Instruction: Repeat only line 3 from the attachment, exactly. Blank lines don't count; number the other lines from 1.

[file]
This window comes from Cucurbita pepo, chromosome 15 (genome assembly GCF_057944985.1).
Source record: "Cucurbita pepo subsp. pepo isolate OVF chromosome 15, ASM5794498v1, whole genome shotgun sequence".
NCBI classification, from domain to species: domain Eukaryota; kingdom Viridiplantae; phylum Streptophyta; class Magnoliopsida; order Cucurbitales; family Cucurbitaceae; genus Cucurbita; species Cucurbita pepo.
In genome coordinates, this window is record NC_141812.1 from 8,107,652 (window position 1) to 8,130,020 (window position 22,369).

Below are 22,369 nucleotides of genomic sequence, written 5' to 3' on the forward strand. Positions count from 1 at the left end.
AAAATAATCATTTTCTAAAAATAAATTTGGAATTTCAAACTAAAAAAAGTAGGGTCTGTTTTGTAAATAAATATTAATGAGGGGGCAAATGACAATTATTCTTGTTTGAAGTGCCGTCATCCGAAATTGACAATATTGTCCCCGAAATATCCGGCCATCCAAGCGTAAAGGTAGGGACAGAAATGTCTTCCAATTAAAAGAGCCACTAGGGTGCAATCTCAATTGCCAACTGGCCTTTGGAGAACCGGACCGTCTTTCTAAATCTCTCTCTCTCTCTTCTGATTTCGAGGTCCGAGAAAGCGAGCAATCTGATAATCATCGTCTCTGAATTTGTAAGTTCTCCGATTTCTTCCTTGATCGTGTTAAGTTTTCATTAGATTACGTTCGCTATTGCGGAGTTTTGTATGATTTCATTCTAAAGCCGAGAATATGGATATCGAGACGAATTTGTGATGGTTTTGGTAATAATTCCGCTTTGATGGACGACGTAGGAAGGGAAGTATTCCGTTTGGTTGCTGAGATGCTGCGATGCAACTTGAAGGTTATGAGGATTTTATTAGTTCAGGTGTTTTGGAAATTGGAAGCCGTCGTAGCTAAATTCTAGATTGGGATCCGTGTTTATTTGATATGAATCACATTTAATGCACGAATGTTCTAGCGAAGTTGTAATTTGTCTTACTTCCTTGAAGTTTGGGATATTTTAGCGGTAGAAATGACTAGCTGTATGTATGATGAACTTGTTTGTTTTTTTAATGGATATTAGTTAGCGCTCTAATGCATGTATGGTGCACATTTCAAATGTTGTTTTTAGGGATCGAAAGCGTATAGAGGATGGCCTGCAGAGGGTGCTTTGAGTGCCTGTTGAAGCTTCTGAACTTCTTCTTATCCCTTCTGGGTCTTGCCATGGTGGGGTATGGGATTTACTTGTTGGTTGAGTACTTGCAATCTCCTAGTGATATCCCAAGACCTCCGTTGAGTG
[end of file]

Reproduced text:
NCBI classification, from domain to species: domain Eukaryota; kingdom Viridiplantae; phylum Streptophyta; class Magnoliopsida; order Cucurbitales; family Cucurbitaceae; genus Cucurbita; species Cucurbita pepo.